I was supposed to be working on some fresh material for my new novel but I just had to blog about Catherine Tate's working process that incorporates procrastination just because my readers in South Africa are unlikely to be getting the How to Write insert (except of course, this being the digital age, you can read the whole article in the online Guardian).
So guys, we procrastinators are in stellar company.
'Writing" always means "not writing" to me, because I will do anything to put it off.
I think this is mainly because writing anything down and then handing it over to a third party — especially in comedy — is such an exposing act that you naturally want to delay the process.
Also, the control required to get ideas out of my head and into some tangible form that I can present to others doesn't come easily to me. I will quite simply do anything other than sit down in front of a blank screen and begin.
But that is not the point of this article. I will quickly come to the point so that I can get on with procrastinating over my writing.
At the end of the piece, Catherine Tate offers up three bits of advice and I thought, hey, it would be so easy to apply these to writing for children (which I suspect is a lot like writing comedy, but I haven't read the rest of the Comedy insert yet so I can't tell you).
Catherine Tate: Trust yourself. You have to start with what you think is funny before you can have the confidence to write to anyone else's brief.Btw: NFTS means Notes from the Slushpile. I got tired typing.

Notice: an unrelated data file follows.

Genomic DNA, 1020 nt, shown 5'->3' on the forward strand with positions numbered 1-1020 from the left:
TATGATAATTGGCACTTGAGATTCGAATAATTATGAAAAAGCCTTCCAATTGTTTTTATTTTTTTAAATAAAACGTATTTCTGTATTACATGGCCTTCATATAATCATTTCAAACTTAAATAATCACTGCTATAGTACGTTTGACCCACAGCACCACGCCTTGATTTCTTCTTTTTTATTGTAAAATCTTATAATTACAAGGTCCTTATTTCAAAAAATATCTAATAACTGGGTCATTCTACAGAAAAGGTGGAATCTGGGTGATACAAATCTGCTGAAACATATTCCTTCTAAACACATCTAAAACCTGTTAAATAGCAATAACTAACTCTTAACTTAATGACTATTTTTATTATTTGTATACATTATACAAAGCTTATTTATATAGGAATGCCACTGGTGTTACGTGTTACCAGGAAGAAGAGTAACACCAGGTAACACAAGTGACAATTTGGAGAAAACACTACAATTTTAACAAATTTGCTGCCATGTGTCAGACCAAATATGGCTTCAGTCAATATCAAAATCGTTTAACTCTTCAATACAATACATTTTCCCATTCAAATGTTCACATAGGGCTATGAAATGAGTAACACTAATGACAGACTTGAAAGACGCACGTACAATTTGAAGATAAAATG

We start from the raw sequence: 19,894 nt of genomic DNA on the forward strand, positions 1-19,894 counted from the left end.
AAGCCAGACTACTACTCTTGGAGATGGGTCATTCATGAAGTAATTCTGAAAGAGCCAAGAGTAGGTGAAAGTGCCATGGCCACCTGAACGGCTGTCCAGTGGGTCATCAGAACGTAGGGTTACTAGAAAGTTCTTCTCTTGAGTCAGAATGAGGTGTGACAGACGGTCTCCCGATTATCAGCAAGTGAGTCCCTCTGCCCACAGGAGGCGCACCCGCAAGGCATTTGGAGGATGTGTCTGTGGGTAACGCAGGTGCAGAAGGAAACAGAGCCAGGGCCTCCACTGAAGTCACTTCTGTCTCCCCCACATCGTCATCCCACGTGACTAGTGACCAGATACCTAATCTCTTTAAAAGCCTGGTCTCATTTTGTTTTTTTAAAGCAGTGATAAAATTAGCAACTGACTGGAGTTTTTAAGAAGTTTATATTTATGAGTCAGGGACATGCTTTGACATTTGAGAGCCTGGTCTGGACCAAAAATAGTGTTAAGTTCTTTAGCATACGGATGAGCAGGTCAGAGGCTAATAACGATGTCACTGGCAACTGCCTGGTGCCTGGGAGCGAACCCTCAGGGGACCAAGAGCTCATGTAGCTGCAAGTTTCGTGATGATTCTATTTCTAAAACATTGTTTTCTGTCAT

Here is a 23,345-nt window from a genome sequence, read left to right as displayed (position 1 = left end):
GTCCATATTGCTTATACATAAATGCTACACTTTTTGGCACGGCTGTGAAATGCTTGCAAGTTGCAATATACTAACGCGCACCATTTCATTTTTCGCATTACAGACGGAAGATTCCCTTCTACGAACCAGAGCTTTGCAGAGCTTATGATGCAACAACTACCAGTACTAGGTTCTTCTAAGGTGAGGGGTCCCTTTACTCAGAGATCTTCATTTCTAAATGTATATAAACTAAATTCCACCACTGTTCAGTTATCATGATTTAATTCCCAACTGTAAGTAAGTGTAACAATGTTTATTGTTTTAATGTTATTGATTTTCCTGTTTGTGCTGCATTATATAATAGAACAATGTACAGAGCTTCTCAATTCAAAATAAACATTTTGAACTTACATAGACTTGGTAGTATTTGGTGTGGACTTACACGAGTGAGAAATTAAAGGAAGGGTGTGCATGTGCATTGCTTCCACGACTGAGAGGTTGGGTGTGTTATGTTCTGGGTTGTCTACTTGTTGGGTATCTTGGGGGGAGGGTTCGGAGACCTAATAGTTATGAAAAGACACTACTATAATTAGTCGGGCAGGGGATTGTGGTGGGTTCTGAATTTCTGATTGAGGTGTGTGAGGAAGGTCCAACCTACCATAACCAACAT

NFTS: Start with your own idea and then work on it from there. Don't go copying what seems to be hot at the moment (Chick Lit and Vampires according to BrubakerFord, in my previous post), don't do a comic diary just because Diary of a Wimpy Kid has been so successful (although I am sorely tempted), be yourself.
Catherine Tate: Give a gag three chances to work, if after three (separate) attempts they're still not laughing, bin it. It's not them. It's you.
NFTS: Be clear-eyed about reader feedback/critiques. If three trusted readers concur on a problem, well, don't bin it ... but accept that you've got to do something about it. It took me a long time to take my own advice about this and with my first novel, I got stuck in an endless loop of rejection and submission that only ceased when I wrote another book.
Catherine Tate: Don't take criticism personally, take from it what's useful. Apply it and move on to something better. And be brave. No one got anywhere by being too scared to open their mouth in case nobody laughed.
NFTS: Yup. Like I said before. And as for the courage thing: it's hard but no one ever got published by giving up.
And before I go back to work, here is my favourite Catherine Tate sketch in which teenage scourge Lauren "Am I bovvered?" Cooper quotes Shakespeare to an English teacher (played of course by David Tennant aka Dr Who).
P.S. Check out this t-shirt in my shop -that- never- makes- any- money- because-the- Spreadshirt- markup- is- so- high.
It says "Done Procrastinating" in front. On the back it says "Later"